A-B-C Analysis, besides the capability to recognize an unsecured doorway to fraud, Ramamoorti et al. (2009) state that behavior is the root cause of fraud, and someone can identify it by observing an individual (Bad Apple), a group (Bad Bushel), or a community's actions (Bad Crop). They emphasize that the most dangerous is a Bad crop in the A-B-C stage of the fraud analysis model. A Bad Crop characterizes leaders' moral deficiency in an organization, quickly spreading to their subordinates. Since it spreads throughout the organization, fraud eventually becomes a culture in the congregation, from the leaders to the assistants.

Dorminey (2012) called a bad crop an epidemic because it affects a large population and pollutes most of society. However, employees should tap into self-value (conscience) to change things.

A company should establish a mechanism to prevent fraud at the workplace; for instance, robust internal control can minimize the opportunity for fraud. Additionally, the creation of a tool capable of reading a fraudster's early behavior is required. However, as one can see, the reading of fraudulent behavior comes after the fraud occurred. Despite the existing tools, the exact machine for reading the mind of a fraudster is not yet there.

Money, Ideology, Coercion, and Ego (M.I.C.E) go beyond financial pressures and provide an increased set of motivations beyond a non-shareable financial pressure that could drive fraud. Dorminey et al. (2012) note that money and ego are common motivations in fraudulent behaviors; Ideology is uncommonly different from coercion. Moreover, ideology seems probably a less common incentive for white-collar crime. Allan (2003) identifies egotists as the most common personality type among fraudsters. For example, the case histories of Madoff, Stanford, Enron, and WorldCom.

The M.I.C.E seems to carry out the same fraud component as in the fraud triangle pressure, opportunity, and justification to commit fraud. However, the fraud triangle and the M.I.C.E approach do not explain every fraud act and all fraudulent incentives. Moreover, some of the fraud elements fall into more than one category.

The M.I.C.E model provides professionals with a general conception to consider the possibility of fraud.

Meta-model emphasizes the essential role of anti-fraud efforts between the fraudster (the Fraud Diamond) and the criminal act (the Triangle of Fraud Action) (Dominey et al., 2012). These anti-fraud interventions, such as internal controls and anti-fraud measures, are found outside the perpetrator's control.

A.C.F.E (2018) states that anti-fraud controls were correlated with lower fraud losses and quicker detection. For instance, the A.C.F.E report compares organizations with specific anti-fraud controls against organizations lacking those controls and found that where controls were present, fraud losses were 12 percent to 56 percent lower, and frauds were detected 33 percent to 58 percent more quickly.

Still, they are likely to influence the would-be fraudster's judgment of the probability of success in fraudulent conduct, concealment, and conversion. Therefore, researchers, business leaders, and governments should focus the most on the opportunity to commit fraud.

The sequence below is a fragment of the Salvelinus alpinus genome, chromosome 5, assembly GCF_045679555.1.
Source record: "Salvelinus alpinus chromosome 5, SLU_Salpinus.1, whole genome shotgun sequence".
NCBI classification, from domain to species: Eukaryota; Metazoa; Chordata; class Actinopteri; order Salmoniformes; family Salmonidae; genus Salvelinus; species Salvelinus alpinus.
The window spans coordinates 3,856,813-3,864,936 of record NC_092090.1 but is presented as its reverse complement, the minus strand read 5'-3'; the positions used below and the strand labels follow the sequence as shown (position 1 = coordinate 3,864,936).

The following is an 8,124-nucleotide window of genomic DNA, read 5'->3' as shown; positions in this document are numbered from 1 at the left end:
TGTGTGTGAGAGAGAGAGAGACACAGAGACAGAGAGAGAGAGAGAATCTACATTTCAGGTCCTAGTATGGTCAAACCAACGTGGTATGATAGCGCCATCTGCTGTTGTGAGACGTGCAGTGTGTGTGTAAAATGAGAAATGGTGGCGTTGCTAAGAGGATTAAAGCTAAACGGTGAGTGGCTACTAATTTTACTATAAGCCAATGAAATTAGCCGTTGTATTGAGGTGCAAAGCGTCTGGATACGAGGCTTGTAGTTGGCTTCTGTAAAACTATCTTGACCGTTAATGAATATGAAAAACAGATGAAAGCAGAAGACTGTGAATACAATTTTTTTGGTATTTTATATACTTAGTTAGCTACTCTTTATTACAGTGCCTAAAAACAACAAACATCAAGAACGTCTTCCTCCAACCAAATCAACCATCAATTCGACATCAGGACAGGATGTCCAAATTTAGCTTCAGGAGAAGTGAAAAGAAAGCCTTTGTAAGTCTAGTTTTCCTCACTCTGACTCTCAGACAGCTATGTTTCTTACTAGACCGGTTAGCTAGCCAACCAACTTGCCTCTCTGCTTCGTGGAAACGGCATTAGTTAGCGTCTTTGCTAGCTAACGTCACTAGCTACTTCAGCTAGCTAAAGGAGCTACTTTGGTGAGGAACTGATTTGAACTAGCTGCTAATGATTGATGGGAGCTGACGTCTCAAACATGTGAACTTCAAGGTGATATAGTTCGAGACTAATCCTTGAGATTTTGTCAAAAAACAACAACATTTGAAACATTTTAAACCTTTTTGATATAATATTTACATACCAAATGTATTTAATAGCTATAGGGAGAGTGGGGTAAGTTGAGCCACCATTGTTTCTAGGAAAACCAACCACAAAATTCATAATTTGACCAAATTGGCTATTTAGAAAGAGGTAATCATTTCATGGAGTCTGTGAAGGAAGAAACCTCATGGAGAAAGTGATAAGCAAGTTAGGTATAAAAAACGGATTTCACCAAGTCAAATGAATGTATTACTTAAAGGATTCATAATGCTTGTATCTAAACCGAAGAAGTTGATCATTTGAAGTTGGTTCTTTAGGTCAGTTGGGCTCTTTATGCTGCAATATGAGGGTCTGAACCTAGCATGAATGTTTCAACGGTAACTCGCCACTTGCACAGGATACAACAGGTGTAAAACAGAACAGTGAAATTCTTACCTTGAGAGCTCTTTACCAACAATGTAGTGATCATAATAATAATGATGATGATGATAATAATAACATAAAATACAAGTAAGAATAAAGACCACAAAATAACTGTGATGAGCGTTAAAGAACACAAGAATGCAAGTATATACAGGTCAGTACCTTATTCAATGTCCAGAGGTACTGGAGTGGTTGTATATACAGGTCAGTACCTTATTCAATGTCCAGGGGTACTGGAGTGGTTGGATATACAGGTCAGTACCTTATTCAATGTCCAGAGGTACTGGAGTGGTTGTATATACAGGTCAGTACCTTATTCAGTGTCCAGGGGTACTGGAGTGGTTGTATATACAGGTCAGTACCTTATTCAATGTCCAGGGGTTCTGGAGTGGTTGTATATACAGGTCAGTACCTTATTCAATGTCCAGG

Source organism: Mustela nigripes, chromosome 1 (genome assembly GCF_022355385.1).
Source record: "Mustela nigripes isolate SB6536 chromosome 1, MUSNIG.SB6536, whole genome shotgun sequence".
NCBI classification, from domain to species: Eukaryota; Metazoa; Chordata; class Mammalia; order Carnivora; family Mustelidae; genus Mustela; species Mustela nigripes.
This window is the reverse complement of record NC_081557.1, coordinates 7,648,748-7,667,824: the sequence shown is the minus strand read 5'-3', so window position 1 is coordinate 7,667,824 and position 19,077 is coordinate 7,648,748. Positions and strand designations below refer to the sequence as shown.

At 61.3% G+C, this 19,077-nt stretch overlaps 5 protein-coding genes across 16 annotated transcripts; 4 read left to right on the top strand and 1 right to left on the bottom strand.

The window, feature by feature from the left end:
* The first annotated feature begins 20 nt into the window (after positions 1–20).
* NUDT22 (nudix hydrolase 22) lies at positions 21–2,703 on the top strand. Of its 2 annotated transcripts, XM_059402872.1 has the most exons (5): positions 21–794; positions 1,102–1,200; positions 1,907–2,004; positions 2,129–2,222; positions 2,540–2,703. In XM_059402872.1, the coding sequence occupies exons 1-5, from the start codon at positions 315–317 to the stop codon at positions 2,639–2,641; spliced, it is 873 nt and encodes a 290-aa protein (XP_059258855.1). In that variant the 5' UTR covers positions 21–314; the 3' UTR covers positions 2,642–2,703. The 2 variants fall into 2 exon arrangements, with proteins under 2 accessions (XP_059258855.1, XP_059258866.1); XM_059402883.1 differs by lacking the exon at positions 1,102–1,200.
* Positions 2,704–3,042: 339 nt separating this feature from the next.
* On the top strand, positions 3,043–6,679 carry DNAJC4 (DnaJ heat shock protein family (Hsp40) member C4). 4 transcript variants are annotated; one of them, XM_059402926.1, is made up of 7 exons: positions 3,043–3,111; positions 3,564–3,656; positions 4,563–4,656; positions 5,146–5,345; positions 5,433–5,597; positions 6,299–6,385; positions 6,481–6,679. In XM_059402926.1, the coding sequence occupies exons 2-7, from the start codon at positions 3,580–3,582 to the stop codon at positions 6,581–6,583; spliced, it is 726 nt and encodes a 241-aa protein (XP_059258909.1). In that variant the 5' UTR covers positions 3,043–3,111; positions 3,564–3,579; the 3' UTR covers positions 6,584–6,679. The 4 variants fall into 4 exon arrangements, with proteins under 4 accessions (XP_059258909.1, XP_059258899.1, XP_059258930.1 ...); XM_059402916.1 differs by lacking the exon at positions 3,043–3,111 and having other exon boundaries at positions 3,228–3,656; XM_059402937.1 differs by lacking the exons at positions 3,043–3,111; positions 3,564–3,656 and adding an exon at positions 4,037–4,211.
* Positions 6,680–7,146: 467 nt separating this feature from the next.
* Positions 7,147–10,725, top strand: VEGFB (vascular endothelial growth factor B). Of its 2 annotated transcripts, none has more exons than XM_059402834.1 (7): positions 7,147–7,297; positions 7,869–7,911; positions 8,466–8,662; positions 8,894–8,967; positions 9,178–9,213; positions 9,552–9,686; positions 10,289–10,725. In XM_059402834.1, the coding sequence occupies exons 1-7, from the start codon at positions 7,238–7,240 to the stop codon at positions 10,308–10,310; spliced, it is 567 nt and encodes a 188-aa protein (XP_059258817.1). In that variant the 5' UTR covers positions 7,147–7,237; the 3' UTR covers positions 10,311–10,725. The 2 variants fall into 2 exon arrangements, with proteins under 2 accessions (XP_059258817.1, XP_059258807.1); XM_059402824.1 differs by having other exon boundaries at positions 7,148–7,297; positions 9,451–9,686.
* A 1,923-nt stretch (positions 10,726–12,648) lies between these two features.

Fraud triangle: the analysis shows that the fraud triangle out-stands the precedent-examined fraud detection tools. The fraud triangle communicates the conditions under which fraud may occur and constitutes an essential contribution to fraud theory. The Fraud scale, Fraud diamond, the Mice model, the A-B-C model, and the Meta-model approaches analyzed have reinforced the idea and add up new tools to the fraud theory. Some of these fraud tools are still not implemented or used, but the fraud triangle continues to be modified.

Nevertheless, Huber (2017) discusses that the fraud triangle is obsolete and initially had no value. So, it is useless and should be discarded in forensic accounting research and other financial crimes. On the contrary, he proposed to consider the n-dimensions of financial crime that should be present in any model that attempts to explain, predict, prevent, detect, and prosecute financial crimes, of which fraud is only a subset. 

Tools can be practical, but a perpetrator's moral state plays a crucial role in occupational fraud. So, a user of the tool or investigative device is essential to an effective result.

Barrett (2013) argues about the inclination that something is not precisely correct when the number does not thoroughly add up or observe the red flags. Singleton et al. (2006) discuss that red flags are critical and helpful in designing effective detection methods and processes (p.168).

The Fraud Triangle, and its elements, are not accurate prognosticators of fraud but rather are elements to explain and understand a fraudulent actor after the fact. Therefore, facts and evidence should be the foundation of any case. (Marks, J. T. C., 2020).

 However, studies suggest the need for a permanent update and change to close the opportunity loophole. A.C.F.E. (2018) states that the perceived opportunity can arise from several sources, including poor internal controls, poor training, poor supervision, lack of prosecution of perpetrators, Ineffective anti-fraud programs, policies, and procedures, and Weak ethical culture (e.g., poor tone at the top). So, a person must see a way to commit fraud with a lower risk of being caught.